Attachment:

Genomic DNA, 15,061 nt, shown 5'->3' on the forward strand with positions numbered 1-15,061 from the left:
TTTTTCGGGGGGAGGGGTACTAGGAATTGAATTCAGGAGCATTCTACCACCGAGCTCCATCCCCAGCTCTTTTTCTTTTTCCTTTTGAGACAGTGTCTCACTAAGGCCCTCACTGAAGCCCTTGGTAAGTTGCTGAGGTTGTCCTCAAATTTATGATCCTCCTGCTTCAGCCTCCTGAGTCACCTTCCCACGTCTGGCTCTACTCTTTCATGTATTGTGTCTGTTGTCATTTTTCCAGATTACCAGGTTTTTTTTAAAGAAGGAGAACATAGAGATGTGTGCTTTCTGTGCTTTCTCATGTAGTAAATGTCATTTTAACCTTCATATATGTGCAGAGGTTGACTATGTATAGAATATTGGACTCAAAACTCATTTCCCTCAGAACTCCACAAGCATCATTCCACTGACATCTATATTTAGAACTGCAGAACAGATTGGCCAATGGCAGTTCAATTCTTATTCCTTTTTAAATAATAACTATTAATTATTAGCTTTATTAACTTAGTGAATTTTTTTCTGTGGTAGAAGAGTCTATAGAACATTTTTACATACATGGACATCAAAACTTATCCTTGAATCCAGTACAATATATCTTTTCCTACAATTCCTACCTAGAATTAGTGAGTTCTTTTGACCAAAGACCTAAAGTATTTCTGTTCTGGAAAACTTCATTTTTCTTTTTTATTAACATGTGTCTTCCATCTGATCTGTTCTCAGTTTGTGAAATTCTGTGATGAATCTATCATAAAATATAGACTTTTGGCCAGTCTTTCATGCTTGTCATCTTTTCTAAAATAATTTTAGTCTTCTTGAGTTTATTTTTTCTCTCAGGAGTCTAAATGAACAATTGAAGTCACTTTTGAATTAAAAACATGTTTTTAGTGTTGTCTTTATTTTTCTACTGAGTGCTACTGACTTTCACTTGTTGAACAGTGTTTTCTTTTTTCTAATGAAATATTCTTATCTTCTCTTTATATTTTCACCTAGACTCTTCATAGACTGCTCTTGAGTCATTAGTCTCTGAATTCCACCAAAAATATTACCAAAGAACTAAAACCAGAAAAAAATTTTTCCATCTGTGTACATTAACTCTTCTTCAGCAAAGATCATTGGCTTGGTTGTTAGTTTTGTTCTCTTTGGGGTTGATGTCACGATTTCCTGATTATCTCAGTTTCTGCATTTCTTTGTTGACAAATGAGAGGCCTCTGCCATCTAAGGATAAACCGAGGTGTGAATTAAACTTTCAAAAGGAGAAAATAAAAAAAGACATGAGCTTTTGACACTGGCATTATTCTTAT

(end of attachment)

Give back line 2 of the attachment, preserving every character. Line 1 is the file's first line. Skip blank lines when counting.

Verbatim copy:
TTTTTCGGGGGGAGGGGTACTAGGAATTGAATTCAGGAGCATTCTACCACCGAGCTCCATCCCCAGCTCTTTTTCTTTTTCCTTTTGAGACAGTGTCTCACTAAGGCCCTCACTGAAGCCCTTGGTAAGTTGCTGAGGTTGTCCTCAAATTTATGATCCTCCTGCTTCAGCCTCCTGAGTCACCTTCCCACGTCTGGCTCTACTCTTTCATGTATTGTGTCTGTTGTCATTTTTCCAGATTACCAGGTTTTTTTTAAAGAAGGAGAACATAGAGATGTGTGCTTTCTGTGCTTTCTCATGTAGTAAATGTCATTTTAACCTTCATATATGTGCAGAGGTTGACTATGTATAGAATATTGGACTCAAAACTCATTTCCCTCAGAACTCCACAAGCATCATTCCACTGACATCTATATTTAGAACTGCAGAACAGATTGGCCAATGGCAGTTCAATTCTTATTCCTTTTTAAATAATAACTATTAATTATTAGCTTTATTAACTTAGTGAATTTTTTTCTGTGGTAGAAGAGTCTATAGAACATTTTTACATACATGGACATCAAAACTTATCCTTGAATCCAGTACAATATATCTTTTCCTACAATTCCTACCTAGAATTAGTGAGTTCTTTTGACCAAAGACCTAAAGTATTTCTGTTCTGGAAAACTTCATTTTTCTTTTTTATTAACATGTGTCTTCCATCTGATCTGTTCTCAGTTTGTGAAATTCTGTGATGAATCTATCATAAAATATAGACTTTTGGCCAGTCTTTCATGCTTGTCATCTTTTCTAAAATAATTTTAGTCTTCTTGAGTTTATTTTTTCTCTCAGGAGTCTAAATGAACAATTGAAGTCACTTTTGAATTAAAAACATGTTTTTAGTGTTGTCTTTATTTTTCTACTGAGTGCTACTGACTTTCACTTGTTGAACAGTGTTTTCTTTTTTCTAATGAAATATTCTTATCTTCTCTTTATATTTTCACCTAGACTCTTCATAGACTGCTCTTGAGTCATTAGTCTCTGAATTCCACCAAAAATATTACCAAAGAACTAAAACCAGAAAAAAATTTTTCCATCTGTGTACATTAACTCTTCTTCAGCAAAGATCATTGGCTTGGTTGTTAGTTTTGTTCTCTTTGGGGTTGATGTCACGATTTCCTGATTATCTCAGTTTCTGCATTTCTTTGTTGACAAATGAGAGGCCTCTGCCATCTAAGGATAAACCGAGGTGTGAATTAAACTTTCAAAAGGAGAAAATAAAAAAAGACATGAGCTTTTGACACTGGCATTATTCTTAT